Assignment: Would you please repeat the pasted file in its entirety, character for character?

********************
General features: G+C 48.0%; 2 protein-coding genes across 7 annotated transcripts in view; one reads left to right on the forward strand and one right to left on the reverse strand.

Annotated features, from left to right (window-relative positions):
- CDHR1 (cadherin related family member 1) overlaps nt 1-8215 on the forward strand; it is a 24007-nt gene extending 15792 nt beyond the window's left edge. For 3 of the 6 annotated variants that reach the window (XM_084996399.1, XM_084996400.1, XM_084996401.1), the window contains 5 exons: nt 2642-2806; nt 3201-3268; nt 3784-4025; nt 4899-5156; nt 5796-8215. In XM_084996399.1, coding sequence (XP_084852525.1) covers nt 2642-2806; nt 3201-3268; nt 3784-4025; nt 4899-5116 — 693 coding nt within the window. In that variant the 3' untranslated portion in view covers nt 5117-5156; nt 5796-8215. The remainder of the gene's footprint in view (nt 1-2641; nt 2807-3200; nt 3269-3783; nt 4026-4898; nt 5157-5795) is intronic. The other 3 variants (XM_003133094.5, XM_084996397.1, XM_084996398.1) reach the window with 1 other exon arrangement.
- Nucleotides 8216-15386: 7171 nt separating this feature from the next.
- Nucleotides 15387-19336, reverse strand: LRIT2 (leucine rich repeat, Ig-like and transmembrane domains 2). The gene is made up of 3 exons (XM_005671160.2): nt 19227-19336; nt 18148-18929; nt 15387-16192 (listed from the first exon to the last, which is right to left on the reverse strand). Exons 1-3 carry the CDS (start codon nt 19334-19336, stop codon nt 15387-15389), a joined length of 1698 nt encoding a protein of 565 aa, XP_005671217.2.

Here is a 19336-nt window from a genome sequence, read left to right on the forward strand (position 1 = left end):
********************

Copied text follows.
General features: G+C 48.0%; 2 protein-coding genes across 7 annotated transcripts in view; one reads left to right on the forward strand and one right to left on the reverse strand.

Annotated features, from left to right (window-relative positions):
- CDHR1 (cadherin related family member 1) overlaps nt 1-8215 on the forward strand; it is a 24007-nt gene extending 15792 nt beyond the window's left edge. For 3 of the 6 annotated variants that reach the window (XM_084996399.1, XM_084996400.1, XM_084996401.1), the window contains 5 exons: nt 2642-2806; nt 3201-3268; nt 3784-4025; nt 4899-5156; nt 5796-8215. In XM_084996399.1, coding sequence (XP_084852525.1) covers nt 2642-2806; nt 3201-3268; nt 3784-4025; nt 4899-5116 — 693 coding nt within the window. In that variant the 3' untranslated portion in view covers nt 5117-5156; nt 5796-8215. The remainder of the gene's footprint in view (nt 1-2641; nt 2807-3200; nt 3269-3783; nt 4026-4898; nt 5157-5795) is intronic. The other 3 variants (XM_003133094.5, XM_084996397.1, XM_084996398.1) reach the window with 1 other exon arrangement.
- Nucleotides 8216-15386: 7171 nt separating this feature from the next.
- Nucleotides 15387-19336, reverse strand: LRIT2 (leucine rich repeat, Ig-like and transmembrane domains 2). The gene is made up of 3 exons (XM_005671160.2): nt 19227-19336; nt 18148-18929; nt 15387-16192 (listed from the first exon to the last, which is right to left on the reverse strand). Exons 1-3 carry the CDS (start codon nt 19334-19336, stop codon nt 15387-15389), a joined length of 1698 nt encoding a protein of 565 aa, XP_005671217.2.

Here is a 19336-nt window from a genome sequence, read left to right on the forward strand (position 1 = left end):